A Primer of Unusual Historical Romance Reads
As part of our weeklong look at historical romances set in unusual times and places, today we've put together a sort of primer on the best of this exotic corner of the genre. Several of the authors who contribute to the popular blog Unusual Historicals have volunteered their absolute must-reads. Perhaps one of these romances will be your invitation to a much wider world!
"I've chosen Zoe Archer's paranormal-tinged romance, Warrior, the first of her Blades of the Rose series. Come on, Mongolia! The hero is a brawny English soldier, the heroine is a not-at-all-proper Victorian miss, and their passion is playfully sexy. And did I mention adventure? Like Indiana Jones but with all the good mushy stuff I want in a romance."
- Lorelie Brown, the author of Jazz Baby.
"I'd put in a vote for Not Quite a Husband by Sherry Thomas, set in the northwest frontier of British India, or, as we call it today, Pakistan. Clearly one of the most unusual historical settings I've ever read. Since this is a RITA-winning book, I'm obviously not the only one who found it compelling. What makes it so is the wonderful relationship between the characters. It was not gratuitously set someplace exotic, with a story plunked down in the middle. She backed into the setting, based on the time and place of her story and of the job the setting had in creating the story. She describes this in detail on her website. Interesting stuff!"
"My choice is The Concubine by Jade Lee, a romance set in 19th century imperial China. This one is a romantic fantasy, which works well for Blaze. The setting was limited to the imperial palace, which allowed for worldbuilding and character development within a shorter space. And it was based on a true event that seems stranger than fiction--a bride search with the Chinese Emperor looking for a suitable wife. We get to see the politics of the palace as the women vie for attention from the Emperor. And did I mention it's a Blaze? Hot!"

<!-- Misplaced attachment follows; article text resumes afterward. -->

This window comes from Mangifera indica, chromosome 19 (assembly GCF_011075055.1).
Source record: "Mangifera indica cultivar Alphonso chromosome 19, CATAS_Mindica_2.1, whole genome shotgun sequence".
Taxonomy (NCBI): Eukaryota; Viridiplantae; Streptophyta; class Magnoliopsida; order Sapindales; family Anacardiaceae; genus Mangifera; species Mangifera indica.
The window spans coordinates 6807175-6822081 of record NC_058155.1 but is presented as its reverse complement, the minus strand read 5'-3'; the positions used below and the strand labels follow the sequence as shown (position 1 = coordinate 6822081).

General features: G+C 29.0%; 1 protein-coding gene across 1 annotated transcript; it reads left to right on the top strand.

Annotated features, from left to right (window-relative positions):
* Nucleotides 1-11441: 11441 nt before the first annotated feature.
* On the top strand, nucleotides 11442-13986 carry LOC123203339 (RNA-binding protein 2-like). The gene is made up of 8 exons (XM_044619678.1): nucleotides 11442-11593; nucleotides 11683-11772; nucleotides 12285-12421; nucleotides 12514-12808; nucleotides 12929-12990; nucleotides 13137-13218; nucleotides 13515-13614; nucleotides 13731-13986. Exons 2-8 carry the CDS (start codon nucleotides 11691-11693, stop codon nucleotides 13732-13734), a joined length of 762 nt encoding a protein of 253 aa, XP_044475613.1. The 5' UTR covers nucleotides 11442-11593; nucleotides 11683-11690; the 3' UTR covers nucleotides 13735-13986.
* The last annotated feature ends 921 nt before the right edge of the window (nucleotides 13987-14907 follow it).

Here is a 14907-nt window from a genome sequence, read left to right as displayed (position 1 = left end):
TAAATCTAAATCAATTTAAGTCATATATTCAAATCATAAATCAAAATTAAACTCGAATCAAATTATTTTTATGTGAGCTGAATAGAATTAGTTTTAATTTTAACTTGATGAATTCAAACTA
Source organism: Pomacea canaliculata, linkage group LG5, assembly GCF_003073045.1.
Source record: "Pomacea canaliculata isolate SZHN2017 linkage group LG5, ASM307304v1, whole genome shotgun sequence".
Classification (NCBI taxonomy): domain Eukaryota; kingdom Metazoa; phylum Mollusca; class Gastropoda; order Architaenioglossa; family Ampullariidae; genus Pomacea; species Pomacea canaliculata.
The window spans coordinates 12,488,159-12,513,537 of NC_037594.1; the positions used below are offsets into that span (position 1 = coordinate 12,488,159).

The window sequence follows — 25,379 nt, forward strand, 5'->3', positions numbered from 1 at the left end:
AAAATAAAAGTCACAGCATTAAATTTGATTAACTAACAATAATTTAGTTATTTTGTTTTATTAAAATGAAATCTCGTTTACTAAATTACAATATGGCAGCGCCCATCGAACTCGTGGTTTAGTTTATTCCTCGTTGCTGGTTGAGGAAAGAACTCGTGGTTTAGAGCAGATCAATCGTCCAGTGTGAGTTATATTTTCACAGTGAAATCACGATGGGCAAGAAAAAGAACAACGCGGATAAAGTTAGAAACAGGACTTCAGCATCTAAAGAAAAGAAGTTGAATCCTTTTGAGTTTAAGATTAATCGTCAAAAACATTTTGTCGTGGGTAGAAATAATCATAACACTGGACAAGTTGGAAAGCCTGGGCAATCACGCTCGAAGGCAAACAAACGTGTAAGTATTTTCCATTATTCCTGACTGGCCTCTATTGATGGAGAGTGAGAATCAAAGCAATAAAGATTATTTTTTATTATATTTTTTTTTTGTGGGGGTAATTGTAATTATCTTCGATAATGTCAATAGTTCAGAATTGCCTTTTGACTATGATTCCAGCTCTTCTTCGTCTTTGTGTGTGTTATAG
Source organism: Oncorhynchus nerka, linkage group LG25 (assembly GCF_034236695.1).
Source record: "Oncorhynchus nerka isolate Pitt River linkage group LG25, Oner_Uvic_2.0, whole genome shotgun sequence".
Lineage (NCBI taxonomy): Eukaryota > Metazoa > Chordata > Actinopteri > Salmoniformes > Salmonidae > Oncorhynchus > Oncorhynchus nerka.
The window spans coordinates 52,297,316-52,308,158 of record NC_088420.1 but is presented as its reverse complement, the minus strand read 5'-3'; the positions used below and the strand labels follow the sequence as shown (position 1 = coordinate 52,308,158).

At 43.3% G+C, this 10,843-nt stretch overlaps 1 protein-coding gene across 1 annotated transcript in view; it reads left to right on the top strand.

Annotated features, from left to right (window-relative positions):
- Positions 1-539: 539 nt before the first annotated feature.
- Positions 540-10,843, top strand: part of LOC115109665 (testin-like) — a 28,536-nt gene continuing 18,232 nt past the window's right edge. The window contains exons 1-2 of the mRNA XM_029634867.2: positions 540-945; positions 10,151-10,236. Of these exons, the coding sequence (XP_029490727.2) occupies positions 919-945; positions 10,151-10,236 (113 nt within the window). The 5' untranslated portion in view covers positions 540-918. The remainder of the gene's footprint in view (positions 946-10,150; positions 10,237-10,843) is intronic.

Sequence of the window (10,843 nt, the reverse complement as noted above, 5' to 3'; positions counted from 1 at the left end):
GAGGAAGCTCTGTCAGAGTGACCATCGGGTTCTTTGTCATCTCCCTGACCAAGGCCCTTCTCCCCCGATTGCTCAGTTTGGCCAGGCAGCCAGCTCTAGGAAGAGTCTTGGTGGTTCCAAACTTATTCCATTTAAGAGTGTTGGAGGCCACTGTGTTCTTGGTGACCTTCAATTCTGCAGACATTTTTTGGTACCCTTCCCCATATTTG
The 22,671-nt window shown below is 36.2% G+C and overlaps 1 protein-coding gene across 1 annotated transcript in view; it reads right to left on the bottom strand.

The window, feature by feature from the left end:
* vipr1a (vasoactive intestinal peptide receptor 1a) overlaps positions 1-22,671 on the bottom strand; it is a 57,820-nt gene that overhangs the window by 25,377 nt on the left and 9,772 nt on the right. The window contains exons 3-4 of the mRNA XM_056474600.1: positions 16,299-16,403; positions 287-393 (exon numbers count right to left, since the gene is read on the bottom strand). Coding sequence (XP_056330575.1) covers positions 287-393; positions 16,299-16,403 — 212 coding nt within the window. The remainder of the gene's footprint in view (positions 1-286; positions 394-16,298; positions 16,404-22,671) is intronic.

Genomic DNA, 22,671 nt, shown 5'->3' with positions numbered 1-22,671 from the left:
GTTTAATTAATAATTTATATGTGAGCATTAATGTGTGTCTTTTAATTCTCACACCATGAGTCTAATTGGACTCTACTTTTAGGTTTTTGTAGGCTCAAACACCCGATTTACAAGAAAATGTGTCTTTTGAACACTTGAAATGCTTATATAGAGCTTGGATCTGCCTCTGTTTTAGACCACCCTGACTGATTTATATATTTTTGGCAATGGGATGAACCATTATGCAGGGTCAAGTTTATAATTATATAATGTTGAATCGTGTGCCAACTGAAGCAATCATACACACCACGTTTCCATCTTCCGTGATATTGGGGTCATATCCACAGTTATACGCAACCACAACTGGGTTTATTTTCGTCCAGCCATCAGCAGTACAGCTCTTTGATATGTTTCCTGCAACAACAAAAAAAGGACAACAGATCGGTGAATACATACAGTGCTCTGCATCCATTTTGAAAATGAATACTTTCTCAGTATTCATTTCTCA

"Carrie Lofty's Scoundrel's Kiss is a picture-perfect unusual historical romance. It has a fabulous setting of medieval Spain that's seamlessly integrated into the plot (Medieval Spain), a complicated heroine (an opium addict), and a delicious hero (a fighting monk). And the romance itself is sizzling! What more could you ask for from a romance?"
- Zoe Archer, author of The Blades of the Rose series
"I really enjoyed Blood Moon Over Bengal by Morag McKendrick Pippin, set in 1930s India. The multiracial romance and murder mystery set against the backdrop of Calcutta did a great job of painting the landscape with words. The locales really popped and I appreciated her colorful local vocabulary that never became anachronistic. I couldn't get enough of the tall dark handsome hero."
- Karen Mercury, author of Strangely Beautiful
"Set in 15th century Scotland, Italy and the Ottoman Empire, Bertrice Small’s The Kadin paints a rich portrait of the romance between Sultan Selim and his beloved Cyra Hafise. Born as Janet Leslie, the Scottish heroine was sold into the opulent world of the Ottoman harems. The romance goes beyond the courtship phase to show the many seasons of a long-lasting love."
- Anne C. Bowling, author of Orphans In the Storm
"My all-time favorite unusual historical is also my all-time favorite romance. Period. It's Mr. Impossible by Loretta Chase. Pause a moment to sigh over Rupert Carsington. He's like the sexiest, most fabulous version of any character played by Hugh Laurie--the English bounder to end all bounders. He loves his brainy woman, a trope I always find adorable, and together they endure all manner of trouble in Regency-era Egypt. Oh, yes. Egypt. Go forth and gobble this one up. Then reread it to savor."
What unusual historical situation would you love to read about?